Following on the heels of the U.S. Department of Justice’s recent guidance on the Foreign Corrupt Practices Act (“FCPA”), events in Canada provide further reason for companies on both sides of the border to increase compliance training and practices with regard to preventing or uncovering bribery by employees.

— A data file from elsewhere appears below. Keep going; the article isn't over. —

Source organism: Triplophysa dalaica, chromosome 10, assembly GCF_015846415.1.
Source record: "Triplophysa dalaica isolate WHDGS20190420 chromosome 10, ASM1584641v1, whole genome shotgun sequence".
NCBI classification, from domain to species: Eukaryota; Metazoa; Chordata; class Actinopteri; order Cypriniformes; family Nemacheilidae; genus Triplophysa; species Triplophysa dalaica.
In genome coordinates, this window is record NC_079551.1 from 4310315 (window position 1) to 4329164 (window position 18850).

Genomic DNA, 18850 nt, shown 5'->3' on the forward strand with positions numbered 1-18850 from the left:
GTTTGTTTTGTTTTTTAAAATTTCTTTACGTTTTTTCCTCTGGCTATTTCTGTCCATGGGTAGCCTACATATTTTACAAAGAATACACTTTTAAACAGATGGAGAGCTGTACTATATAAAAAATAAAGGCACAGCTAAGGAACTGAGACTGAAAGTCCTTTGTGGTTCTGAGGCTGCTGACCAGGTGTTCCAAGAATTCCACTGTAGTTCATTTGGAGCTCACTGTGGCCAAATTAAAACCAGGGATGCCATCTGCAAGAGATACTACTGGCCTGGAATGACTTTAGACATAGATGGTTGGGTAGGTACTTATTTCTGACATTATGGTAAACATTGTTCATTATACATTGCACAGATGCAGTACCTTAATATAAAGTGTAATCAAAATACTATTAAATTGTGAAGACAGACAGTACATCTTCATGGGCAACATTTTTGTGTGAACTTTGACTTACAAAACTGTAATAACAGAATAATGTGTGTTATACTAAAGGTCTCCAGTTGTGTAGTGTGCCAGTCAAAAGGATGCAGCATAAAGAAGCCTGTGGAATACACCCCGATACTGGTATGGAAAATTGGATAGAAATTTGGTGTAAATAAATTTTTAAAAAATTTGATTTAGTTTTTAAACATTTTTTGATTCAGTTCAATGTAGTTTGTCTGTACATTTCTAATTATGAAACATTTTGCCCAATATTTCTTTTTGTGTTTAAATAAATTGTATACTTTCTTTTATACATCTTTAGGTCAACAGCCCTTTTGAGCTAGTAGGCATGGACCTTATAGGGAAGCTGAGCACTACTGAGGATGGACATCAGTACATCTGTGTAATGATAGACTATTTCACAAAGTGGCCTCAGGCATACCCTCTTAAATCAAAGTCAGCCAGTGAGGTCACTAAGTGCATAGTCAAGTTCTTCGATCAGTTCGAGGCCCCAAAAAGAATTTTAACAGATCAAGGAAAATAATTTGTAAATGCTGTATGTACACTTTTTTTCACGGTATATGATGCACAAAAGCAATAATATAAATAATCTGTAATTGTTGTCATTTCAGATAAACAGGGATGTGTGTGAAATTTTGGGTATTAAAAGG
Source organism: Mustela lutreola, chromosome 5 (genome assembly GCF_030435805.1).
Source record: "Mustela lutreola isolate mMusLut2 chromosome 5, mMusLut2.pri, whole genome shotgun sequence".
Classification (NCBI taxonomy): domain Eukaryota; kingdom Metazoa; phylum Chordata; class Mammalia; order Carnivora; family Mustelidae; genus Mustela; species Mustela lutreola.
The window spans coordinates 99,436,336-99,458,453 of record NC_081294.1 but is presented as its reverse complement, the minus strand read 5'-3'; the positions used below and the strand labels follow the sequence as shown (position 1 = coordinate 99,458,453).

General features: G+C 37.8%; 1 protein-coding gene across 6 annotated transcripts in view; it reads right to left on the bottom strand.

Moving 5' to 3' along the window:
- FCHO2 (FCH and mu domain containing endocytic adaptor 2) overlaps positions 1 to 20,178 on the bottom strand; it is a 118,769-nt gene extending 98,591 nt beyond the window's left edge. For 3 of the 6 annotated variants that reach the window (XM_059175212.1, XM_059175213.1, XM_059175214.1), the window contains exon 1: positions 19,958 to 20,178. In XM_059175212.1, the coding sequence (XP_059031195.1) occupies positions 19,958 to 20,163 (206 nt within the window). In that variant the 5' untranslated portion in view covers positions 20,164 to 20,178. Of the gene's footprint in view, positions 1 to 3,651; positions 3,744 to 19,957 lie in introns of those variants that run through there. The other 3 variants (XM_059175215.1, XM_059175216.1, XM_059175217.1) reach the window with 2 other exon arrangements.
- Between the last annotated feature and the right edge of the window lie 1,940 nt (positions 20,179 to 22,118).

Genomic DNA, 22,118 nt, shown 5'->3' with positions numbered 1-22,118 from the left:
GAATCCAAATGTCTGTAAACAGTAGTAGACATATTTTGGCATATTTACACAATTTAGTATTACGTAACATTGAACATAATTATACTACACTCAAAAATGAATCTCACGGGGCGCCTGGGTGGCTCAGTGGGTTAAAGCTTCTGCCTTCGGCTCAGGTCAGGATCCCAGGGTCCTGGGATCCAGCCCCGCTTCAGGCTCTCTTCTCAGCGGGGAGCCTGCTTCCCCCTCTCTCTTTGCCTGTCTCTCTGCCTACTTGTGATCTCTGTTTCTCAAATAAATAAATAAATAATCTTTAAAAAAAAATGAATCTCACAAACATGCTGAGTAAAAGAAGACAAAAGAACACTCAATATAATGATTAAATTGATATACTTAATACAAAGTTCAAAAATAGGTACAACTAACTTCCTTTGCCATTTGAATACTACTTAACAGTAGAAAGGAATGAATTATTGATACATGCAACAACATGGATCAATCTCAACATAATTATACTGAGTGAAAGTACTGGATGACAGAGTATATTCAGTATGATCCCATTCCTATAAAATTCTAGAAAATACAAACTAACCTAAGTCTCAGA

On January 16, 2013, Calgary-based Griffiths Energy International Inc. was charged by the Public Prosecution Service of Canada (“PPSC”) with one count under Section 3(1)(b) of Canada's Corruption of Foreign Public Officials Act. Canada’s Corruption of Foreign Public Officials Act (“CFPOA”) makes it an offense to directly or indirectly give or offer a loan, reward, advantage or benefit of any kind to a foreign public official “in order to obtain or retain an advantage in the course of business.” The charges stemmed from a bribery scheme in which the company paid bribes to the spouse of a public official in order to secure lucrative energy properties in the Republic of Chad in Africa. The case is significant in several respects. First, the company came to the government with evidence of the violations. Moreover, the company was a comparatively small private oil company that had completely revamped its Board and senior management when it uncovered the crimes. Notwithstanding these militating factors, the company was prosecuted and had to pay a $10.35 million penalty — the largest fine the Royal Canadian Mounted Police has garnered since establishing specialized teams to investigate foreign corruption.
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